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Whipps Cross Hospital in Intensive Care by RadicalMic


Whipps Cross Hospital in Intensive Care


“That’s the standard technique of privatization: defund, make sure things don’t work, people get angry, you hand it over to private capital.” Noam Chomsky


Politicians love to blame everyone else for bringing the NHS to its knees – even the patients themselves are seen to be guilty. How dare you grow old, have dementia, have cancer, be overweight, smoke or need to attend A&E!

But the horrific truth is that instead of protecting the NHS, politicians from all the main parties have got into bed with the private healthcare companies, to make the NHS look and perform like a financial basket case.

£50 million is the amount that Barts Health NHS Trust is in debt at the start of each financial year and Barts, which includes Whipp’s Cross and the Royal London hospitals, is now in ‘special measures’ and for Whipp’s Cross, that really means intensive care.

Whipp’s Cross, an independent hospital for over 100 years  until 2012, will most likely cease to be a District General Hospital, the A & E and Maternity units will close, and it will become an Urgent Care Centre (UCC).

Dirty Little Secret

Payment by Results (PbR) is the politicians’ dirty little secret. PbR is how NHS England and the Clinical Commissioning Groups1 reimburse individual hospital trusts for their costs. Instead of paying the actual costs they pay the average cost. What does this mean?

How Payment by Results works

Take cataract surgery as an example. The cost at one hospital maybe £900 and the cost at another maybe £1,100 but both hospitals will be paid the Payments by Results average of £1,000. So one hospital has been overpaid by £100 and the other underpaid by £100.

This is a small amount but this overpaying and underpaying is happening on all the patients treated! The trusts and hospitals that have had new hospitals built have the highest costs. This is because their Private Finance Initiative (PFI) repayments are included in their costs.

The Royal London was rebuilt at a cost of £1.1 billion, with repayments in excess of £100 million a year. Yet Barts is only receiving half this amount from the NHS centrally because of PbR. This is why Bart’s starts each year some £50 million in debt.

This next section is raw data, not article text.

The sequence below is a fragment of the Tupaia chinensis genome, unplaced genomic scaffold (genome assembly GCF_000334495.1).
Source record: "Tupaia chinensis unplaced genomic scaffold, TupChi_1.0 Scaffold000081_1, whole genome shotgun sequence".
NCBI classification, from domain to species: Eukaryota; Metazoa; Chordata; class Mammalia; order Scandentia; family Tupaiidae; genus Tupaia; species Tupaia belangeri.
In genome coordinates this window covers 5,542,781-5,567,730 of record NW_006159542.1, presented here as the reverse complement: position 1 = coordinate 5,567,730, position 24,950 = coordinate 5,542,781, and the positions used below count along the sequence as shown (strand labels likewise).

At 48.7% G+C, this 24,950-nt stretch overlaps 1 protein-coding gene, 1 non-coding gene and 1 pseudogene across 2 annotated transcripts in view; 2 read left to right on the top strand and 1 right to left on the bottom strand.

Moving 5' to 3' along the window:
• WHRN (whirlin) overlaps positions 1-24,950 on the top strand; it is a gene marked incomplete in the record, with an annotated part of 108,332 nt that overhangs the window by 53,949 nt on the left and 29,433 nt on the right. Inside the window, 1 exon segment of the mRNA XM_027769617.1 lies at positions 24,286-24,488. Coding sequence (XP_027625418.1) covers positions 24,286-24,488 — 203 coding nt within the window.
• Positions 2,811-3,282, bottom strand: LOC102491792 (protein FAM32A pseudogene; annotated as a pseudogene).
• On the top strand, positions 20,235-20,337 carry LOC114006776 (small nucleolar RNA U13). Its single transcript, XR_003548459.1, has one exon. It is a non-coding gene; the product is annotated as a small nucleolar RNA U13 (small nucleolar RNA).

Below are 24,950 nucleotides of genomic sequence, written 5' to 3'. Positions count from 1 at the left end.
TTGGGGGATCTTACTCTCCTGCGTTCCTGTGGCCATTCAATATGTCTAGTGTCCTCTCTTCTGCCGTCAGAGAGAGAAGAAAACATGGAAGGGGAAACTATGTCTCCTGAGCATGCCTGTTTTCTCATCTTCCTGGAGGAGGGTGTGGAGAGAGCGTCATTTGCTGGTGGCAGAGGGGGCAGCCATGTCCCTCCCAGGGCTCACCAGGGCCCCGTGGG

It can be extrapolated that, nationally, hospitals with PFI repayments are in serious financial trouble and those with older hospital buildings have lower costs than the average and therefore have money in the bank.

At the end of March 2014 the net cash balances, as they are called, were according to the National Audit Office3 in surplus for all trusts to the tune of £4.3 billion!!

Understanding Payment by Results

PbR has been explained by Keith Palmer2, ex vice-chairman of N M Rothschild investment bank and ex-chairman of Barts’ hospital. In a paper he wrote for the Kings Fund, the leading health think tank, and published in 2011, Palmer looked at hospital services in South East London and showed that the problem was hospitals not being reimbursed according to their actual costs but by the average cost, PbR.

He also pointed out that the hospitals without PFI, those with money in the bank, also offer a higher quality of care.2 p6

How big is the problem?

What happened in South East London some years ago is now happening in East London with the Barts Trust. The PFI finance for the London Hospital has real capital repayments of between 11 and 12% of total income, but Barts is only being reimbursed 5.8% of income – roughly half the amount it has to pay out, a shortfall of £50 million.

PFI repayments are legally protected, and take priority over treating patients or paying staff!! The financial pressure on the Royal London Hospital has now spread to the other hospitals in the Trust, and Whipps medical services are being cut to keep up the repayments on the Royal London PFI.

Who benefits from Payment by Results?

The only beneficiaries are private healthcare companies, since the average price is effectively a fixed price, and provides a commercial certainty for the private sector in tendering for NHS contracts.

Can Payment by Results be reversed?

Very easily! Reimbursing hospitals their actual costs wouldn’t cost a penny more, since, as Palmer pointed out, it is simply a redistribution of exactly the same pot of money!!

When did this happen?

In 2003, the then Labour Health Secretary, Alan Milburn4, changed the system from actual costs to average costs, though only in England. The rest of the UK still reimburses on the basis of actual costs.

An alternative vision

The majority of the British people support a publically owned and
publically run NHS. But we need to act now to save it! None of the main political parties are willing to reveal their dirty little secret. So if you want a 100% publically owned and publically run NHS don’t vote for the main three parties.
Remember, once it’s gone, it’s gone. . .

Michael Gold




1NHS England & the Clinical Commissioning Groups contribute 25% and 75% respectively to reimbursing costs.



4Since leaving Government and Parliament, Alan Milburn has worked in the private healthcare sector for PricewaterhouseCoopers as chair of their UK Health Industry Oversight Board, as Chairman of the European Advisory Board at Bridgepoint Capital, whose activities include financing private health care companies providing services to the NHS, and as a member of the Healthcare Advisory Panel at Lloyds Pharmacy.

Whipps Cross Hospital Payment by Results, NHS



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